With the help of government-issued pamphlets, an elderly British couple build a shelter and prepare for an impending nuclear attack, unaware that times and the nature of war have changed ... See full summary »
Britain's second animated feature, which, despite the title and Disney-esque animal animation, is in fact a no-holds-barred adaptation of George Orwell's classic satire on Stalinism, with the animals taking over their farm by means of a revolutionary coup, but then discovering that although all animals are supposed to be equal, some are more equal than others... Written by
Michael Brooke <email@example.com>
To make the film, Halas-Batchelor's company was expanded to make it the largest animation unit in Western Europe. See more »
The color of the building next to the Red Lion Tavern changes from pink/red to white in one scene. The seats out the front of the tavern have disappeared in the same scene. See more »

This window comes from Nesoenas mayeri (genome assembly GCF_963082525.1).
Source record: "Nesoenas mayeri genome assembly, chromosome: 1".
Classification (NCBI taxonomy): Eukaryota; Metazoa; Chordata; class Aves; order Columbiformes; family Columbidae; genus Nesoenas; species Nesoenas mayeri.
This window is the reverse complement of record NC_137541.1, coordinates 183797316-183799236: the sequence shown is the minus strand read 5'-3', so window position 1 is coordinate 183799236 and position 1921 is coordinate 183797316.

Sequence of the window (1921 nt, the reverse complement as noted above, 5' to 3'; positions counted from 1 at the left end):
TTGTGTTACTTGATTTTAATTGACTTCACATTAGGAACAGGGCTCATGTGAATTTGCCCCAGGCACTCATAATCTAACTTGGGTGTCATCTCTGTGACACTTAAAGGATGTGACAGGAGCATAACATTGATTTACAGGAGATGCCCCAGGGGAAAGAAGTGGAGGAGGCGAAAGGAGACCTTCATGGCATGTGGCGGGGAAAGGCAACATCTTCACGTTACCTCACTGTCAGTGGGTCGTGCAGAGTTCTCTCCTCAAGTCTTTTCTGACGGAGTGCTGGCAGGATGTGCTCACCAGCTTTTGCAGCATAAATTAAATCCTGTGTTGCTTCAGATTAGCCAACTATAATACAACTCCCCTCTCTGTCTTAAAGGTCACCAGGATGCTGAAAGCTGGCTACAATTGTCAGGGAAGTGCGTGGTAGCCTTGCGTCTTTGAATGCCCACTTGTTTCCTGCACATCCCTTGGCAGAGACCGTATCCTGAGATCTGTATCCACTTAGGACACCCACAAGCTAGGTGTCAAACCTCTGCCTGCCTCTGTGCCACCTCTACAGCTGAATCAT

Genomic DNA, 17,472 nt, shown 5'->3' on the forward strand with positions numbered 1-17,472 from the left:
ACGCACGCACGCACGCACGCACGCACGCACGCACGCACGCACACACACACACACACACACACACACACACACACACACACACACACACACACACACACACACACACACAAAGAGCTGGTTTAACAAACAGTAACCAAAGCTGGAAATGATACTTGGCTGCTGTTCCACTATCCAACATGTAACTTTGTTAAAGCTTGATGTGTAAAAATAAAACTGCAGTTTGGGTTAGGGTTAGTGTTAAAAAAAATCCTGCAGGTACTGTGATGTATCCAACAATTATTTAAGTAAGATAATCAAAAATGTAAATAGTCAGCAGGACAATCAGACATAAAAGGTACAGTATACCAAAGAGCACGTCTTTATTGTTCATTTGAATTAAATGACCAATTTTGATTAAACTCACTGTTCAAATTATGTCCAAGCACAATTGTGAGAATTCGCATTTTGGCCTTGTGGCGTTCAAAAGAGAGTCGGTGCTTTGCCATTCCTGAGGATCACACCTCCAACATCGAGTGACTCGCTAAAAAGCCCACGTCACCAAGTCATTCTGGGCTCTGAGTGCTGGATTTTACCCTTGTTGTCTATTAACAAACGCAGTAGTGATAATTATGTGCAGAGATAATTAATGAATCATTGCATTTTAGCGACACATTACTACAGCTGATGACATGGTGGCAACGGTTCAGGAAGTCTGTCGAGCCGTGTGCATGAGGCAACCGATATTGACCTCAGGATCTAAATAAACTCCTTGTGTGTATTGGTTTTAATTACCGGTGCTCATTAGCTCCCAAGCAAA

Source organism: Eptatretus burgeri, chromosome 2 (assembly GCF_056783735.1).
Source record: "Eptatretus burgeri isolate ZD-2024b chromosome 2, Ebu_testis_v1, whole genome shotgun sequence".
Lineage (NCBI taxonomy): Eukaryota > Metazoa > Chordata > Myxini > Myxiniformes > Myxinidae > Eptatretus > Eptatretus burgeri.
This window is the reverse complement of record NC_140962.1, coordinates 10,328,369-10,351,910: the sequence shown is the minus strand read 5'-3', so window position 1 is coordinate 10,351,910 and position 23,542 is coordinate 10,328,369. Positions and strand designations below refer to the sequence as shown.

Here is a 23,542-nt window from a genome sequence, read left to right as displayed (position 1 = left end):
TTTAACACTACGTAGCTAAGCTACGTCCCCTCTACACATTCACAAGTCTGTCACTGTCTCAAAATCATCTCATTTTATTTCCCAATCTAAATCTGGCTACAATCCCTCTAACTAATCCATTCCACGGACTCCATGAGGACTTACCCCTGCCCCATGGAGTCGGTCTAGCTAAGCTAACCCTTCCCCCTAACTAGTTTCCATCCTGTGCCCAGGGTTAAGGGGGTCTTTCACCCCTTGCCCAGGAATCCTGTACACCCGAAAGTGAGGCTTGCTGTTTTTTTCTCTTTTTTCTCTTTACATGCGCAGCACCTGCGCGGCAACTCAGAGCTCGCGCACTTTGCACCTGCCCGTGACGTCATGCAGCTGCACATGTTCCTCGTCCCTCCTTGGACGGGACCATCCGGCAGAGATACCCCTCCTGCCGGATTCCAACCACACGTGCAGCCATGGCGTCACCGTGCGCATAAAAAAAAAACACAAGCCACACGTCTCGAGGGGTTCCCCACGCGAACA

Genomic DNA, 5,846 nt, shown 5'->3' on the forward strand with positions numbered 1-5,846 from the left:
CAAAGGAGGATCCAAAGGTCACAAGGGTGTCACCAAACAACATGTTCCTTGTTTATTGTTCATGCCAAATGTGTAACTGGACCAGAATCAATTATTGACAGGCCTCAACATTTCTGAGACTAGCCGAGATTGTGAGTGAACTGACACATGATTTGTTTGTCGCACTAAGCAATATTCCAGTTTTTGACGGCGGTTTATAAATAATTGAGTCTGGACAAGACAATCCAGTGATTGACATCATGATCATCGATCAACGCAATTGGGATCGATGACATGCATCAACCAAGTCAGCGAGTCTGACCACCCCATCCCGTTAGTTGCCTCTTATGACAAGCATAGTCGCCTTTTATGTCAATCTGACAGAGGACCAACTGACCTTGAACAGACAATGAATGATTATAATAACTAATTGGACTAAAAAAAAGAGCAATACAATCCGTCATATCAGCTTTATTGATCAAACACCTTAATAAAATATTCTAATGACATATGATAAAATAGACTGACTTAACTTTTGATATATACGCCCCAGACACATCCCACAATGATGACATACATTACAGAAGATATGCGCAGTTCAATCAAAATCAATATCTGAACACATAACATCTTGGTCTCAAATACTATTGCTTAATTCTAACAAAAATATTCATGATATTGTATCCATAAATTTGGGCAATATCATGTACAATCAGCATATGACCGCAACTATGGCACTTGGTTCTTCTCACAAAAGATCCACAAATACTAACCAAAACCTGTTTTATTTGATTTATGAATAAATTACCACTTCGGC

[The laws of Animal Farm are being read]
No animal shall drink alcohol. No animal shall sleep in a bed. Four legs good, two legs bad.
[The chickens are very annoyed at this rule]
Wings count as legs.
[The chickens realize that Squealer is right]
Group of sheep:
Four legs good, two legs bad. Four legs good, two legs bad.
[continuing the reading of the laws]
No animal shall kill another animal. All animals are equal.
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A masterpiece! More dark than light. Not for children.
Just watched this masterpiece again! It's a wonderful blend of dark & light. The ending might differ from the source material, but in the film it works. The first half contains some lighter moments like the antics of a cute duckling & animals improvising their own style of farm work. Don't be fooled though. This isn't for children. It contains several scenes of violence, both on screen & off, that young or sensitive children would find upsetting. I'm surprised at the Universal rating. It should be PG at least. The artwork is impressive & the narration, voice work & music is superb. The revolution is powerfully conveyed by the animals' song. Of course the plot is simplified from the text & only a few characters speak, but the transfer is a success. One of Britain's finest & an important work. 10/10
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